Sports Betting Front and Center in Connecticut

Early estimates on sports betting have projected that Connecticut could collect up to $150 million annually

Connecticut is considering becoming yet another state to allow for regulated sports betting.

Nearby Rhode Island and New Jersey are already taking bets, and New York is expected to allow the practice soon.

There are numerous factors in play ranging from the role of Connecticut’s agreements with a pair of federally recognized tribes, the role of sports leagues, and how the issue crosses paths with other efforts to expand casino gambling.

“We have to be very cautious,” said Republican Senator Tony Hwang from Fairfield. “We should not rush into making gambling decisions that impact the residents of our state simply because everybody else is doing it.”

The state’s two tribes that operate Mohegan Sun and Foxwoods, respectively, argue that their compacts with the state reign supreme over all discussions of sports betting. Lawmakers are tasked with crafting legislation that would allow for wagers on sporting events and for the state to generate revenue from those bets. The tribes provide payments to the state based on slot machine revenues, and a similar arrangement could be designed when it comes to sports betting.

“Across the country, sports wagering is considered a casino game, which means it falls under the exclusivity portion of our agreements with the state.”

Early estimates on sports betting have projected that Connecticut could collect up to $150 million annually, and the bets would be placed through both mobile and in person venues. Last summer, the framework of an agreement was struck between the administration of Gov. Dannel Malloy and the tribes, but lawmakers never acted on it after Republicans vowed not to support any deal negotiated by the outgoing governor.

It is still believed in the State Capitol that a similar arrangement would be passed by lawmakers, allowing for tribes, off-track betting operators, and possibly the Connecticut Lottery to be part of a sports wagering program.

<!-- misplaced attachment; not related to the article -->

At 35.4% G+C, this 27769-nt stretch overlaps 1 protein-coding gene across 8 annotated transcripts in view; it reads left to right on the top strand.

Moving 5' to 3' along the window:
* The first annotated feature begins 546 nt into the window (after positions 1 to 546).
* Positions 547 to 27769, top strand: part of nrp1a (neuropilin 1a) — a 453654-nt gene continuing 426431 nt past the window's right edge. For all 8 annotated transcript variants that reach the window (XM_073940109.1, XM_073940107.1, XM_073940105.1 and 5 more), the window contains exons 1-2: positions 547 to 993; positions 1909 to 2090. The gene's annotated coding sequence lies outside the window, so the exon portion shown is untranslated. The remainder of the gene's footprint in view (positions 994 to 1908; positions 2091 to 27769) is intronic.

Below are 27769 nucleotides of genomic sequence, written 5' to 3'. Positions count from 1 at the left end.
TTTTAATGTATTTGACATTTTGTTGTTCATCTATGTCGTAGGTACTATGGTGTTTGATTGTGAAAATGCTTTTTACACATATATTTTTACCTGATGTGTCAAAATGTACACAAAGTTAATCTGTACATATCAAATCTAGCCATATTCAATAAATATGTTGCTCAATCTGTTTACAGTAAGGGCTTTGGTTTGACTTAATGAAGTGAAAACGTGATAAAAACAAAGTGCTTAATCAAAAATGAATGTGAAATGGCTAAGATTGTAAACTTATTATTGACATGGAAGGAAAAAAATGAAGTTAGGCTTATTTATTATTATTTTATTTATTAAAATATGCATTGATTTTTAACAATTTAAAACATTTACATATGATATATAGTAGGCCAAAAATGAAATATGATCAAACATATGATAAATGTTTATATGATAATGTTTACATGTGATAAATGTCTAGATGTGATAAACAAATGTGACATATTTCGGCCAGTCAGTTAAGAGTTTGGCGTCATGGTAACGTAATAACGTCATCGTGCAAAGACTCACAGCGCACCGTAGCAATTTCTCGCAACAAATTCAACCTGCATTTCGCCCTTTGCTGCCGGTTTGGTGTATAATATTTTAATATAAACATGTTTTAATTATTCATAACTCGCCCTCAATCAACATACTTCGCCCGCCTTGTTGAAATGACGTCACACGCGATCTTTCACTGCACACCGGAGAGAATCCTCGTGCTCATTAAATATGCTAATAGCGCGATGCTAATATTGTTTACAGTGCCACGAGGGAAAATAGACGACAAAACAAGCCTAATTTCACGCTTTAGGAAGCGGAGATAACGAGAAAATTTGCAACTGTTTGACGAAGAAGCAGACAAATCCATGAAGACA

It’s been part of the restaurant sports bar culture for 40 years.

“We do the hospitality end of it, we do the betting end of it and it works fine,” said longtime baseball manager Bobby Valentine, who is a partner with Sportech Ventures, and offers his name to a pair of restaurants in Stamford and Windsor Locks. “Since 1993, Sportech’s been operating OTB without an incident. They’ve paid their taxes and they’ve employed their people and it’s a no brainer kind of to have the brick and mortar part of sports betting go to the Sportech Ventures.”

MGM Entertainment also wants to be part of the discussion, opening the door to commercial operators, but that could raise issues with the state’s two tribes. MGM has been pushing to allow for a process to allow a commercial casino to open.

Uri Clinton, the COO and President of MGM’s Empire Casino City Casino in New York said, “MGM is processing over a billion dollars in bets on an annual basis. We understand how to do this. We understand how the industry works and we’re not saying the tribes shouldn’t have any opportunity, of course they should, but so should the national brands because that’s what’s best for Connecticut.”

Even though Gov. Ned Lamont has announced his support for sports betting, he has said he wants to allow the legislative process to play out on what a program may look like.

Copyright AP - Associated Press
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